091 – How Brazil’s Biggest Fiber Company, Oi, Leverages Design To Create Useful Data Products with Sr. Exec. Design Manager, João Critis

Experiencing Data with Brian O'Neill (Designing for Analytics)
Experiencing Data with Brian T. O'Neill
091 - How Brazil’s Biggest Fiber Company, Oi, Leverages Design To Create Useful Data Products with Sr. Exec. Design Manager, João Critis

Today I talked with João Critis from Oi. Oi is a Brazilian telecommunications company that is a pioneer in convergent broadband services, pay TV, and local and long-distance voice transmission. They operate the largest fiber optics network in Brazil which reaches remote areas to promote digital inclusion of the population. João manages a design team at Oi that is responsible for the front end of data products including dashboards, reports, and all things data visualization. 

We begin by discussing João’s role leading a team of data designers. João then explains what data products actually are, and who makes up his team’s users and customers. João goes on to discuss user adoption challenges at Oi and the methods they use to uncover what users need in the last mile. He then explains the specific challenges his team has faced, particularly with middle management, and how his team builds credibility with senior leadership. In conclusion, João reflects on the value of empathy in the design process. 

In this episode, João shares:  

  • A data product  (4:48)
  • The research process used by his data teams to build journey maps for clients (7:31)
  • User adoption challenges for Oi (15:27)
  • His answer to the question “how do you decide which mouths to feed?” (16:56)
  • The unique challenges of middle management in delivering useful data products (20:33)
  • The importance of empathy in innovation (25:23)
  • What data scientists need to learn about design and vice versa (27:55)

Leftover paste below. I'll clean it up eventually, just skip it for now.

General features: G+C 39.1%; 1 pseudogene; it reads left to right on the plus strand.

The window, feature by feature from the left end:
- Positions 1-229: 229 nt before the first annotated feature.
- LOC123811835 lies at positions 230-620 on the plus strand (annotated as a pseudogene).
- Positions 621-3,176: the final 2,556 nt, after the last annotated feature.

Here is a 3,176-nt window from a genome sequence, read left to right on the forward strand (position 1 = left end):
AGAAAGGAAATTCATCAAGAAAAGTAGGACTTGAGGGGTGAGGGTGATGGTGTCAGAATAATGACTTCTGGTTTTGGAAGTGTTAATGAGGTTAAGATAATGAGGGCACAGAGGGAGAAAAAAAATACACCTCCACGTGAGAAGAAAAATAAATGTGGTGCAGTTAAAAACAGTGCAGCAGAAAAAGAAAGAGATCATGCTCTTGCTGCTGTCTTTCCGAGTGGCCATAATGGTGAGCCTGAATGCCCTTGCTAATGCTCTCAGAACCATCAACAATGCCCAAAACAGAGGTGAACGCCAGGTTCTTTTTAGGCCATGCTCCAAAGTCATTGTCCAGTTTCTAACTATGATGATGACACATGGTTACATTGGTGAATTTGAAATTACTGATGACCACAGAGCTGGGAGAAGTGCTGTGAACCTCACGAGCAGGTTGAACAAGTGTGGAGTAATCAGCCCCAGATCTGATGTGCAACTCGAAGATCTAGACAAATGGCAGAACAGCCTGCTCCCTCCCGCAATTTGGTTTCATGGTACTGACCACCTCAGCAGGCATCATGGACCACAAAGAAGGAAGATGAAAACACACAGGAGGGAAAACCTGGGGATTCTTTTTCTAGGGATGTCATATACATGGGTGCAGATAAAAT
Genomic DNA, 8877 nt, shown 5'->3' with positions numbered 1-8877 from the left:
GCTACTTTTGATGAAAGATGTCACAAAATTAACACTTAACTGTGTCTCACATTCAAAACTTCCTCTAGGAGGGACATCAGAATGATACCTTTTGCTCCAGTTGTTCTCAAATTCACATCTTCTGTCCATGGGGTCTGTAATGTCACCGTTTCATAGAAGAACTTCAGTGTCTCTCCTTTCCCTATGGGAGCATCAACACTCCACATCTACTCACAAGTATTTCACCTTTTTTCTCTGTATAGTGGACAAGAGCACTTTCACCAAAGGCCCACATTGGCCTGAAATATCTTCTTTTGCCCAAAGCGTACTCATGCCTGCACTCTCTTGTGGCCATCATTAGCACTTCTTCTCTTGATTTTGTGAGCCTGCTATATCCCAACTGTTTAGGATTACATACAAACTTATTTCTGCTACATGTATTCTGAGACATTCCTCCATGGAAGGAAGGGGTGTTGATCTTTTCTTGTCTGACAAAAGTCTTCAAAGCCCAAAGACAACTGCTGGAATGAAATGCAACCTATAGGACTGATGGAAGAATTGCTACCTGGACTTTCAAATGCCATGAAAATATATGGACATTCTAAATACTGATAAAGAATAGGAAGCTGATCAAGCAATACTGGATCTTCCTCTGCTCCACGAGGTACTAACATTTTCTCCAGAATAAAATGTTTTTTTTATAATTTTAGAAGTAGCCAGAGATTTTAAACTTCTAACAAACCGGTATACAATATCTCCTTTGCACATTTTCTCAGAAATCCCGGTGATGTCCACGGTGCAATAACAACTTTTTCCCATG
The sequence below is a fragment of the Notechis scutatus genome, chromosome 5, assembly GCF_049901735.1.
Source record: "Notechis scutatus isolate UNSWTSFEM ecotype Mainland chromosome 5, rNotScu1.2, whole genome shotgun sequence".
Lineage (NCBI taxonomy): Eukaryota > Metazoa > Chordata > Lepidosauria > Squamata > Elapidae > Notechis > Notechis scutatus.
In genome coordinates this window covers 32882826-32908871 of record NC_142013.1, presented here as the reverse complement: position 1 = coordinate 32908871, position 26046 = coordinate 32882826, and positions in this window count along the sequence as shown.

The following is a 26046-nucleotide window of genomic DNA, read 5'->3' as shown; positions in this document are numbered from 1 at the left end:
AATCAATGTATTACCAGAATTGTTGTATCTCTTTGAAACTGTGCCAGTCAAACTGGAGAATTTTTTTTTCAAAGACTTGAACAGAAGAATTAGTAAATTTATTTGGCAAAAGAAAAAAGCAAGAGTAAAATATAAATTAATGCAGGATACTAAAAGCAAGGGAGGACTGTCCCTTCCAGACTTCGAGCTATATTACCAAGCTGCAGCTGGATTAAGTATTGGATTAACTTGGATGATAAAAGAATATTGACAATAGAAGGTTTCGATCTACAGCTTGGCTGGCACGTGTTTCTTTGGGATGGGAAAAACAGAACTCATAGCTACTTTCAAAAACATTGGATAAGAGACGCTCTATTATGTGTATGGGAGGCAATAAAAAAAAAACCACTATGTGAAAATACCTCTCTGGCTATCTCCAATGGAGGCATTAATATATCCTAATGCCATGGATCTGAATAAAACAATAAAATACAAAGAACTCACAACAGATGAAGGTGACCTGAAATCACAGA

Quotes from Today’s Episode

  • “We put the final user in the center of our process. We [conduct] workshops involving co-creation and prototyping, and we test how people work with data.” - João (8:22)
  • "My first responsibility here is value generation. So, if you have to take two or three steps back, another brainstorm, rethink, and rebuild something that works…. [well], this is very common for us.” - João (19:28)
  • “If you don’t make an impact on the individuals, you’re not going to make an impact on the business. Because as you said, if they don’t use any of the outputs we make, then they really aren’t solutions and no value is created. - Brian (25:07)
  • “It’s really important to do what we call primary research where you’re directly interfacing as much as possible with the horse’s mouth, no third parties, no second parties. You’ve really got to develop that empathy.” - Brian (25:23)
  • “When we are designing some system or screen or other digital artifact, [we have to understand] this is not only digital, but a product. We have to understand people, how people interact with systems, with computers, and how people interact with visual presentations.” - João (28:16)

Resources and Links:


Brian: Welcome back to Experiencing Data. This is Brian T. O’Neill. Today I have João Critis on the line from Oi down in Brazil. You’re in São Paulo, is that right? Or Rio? I forget.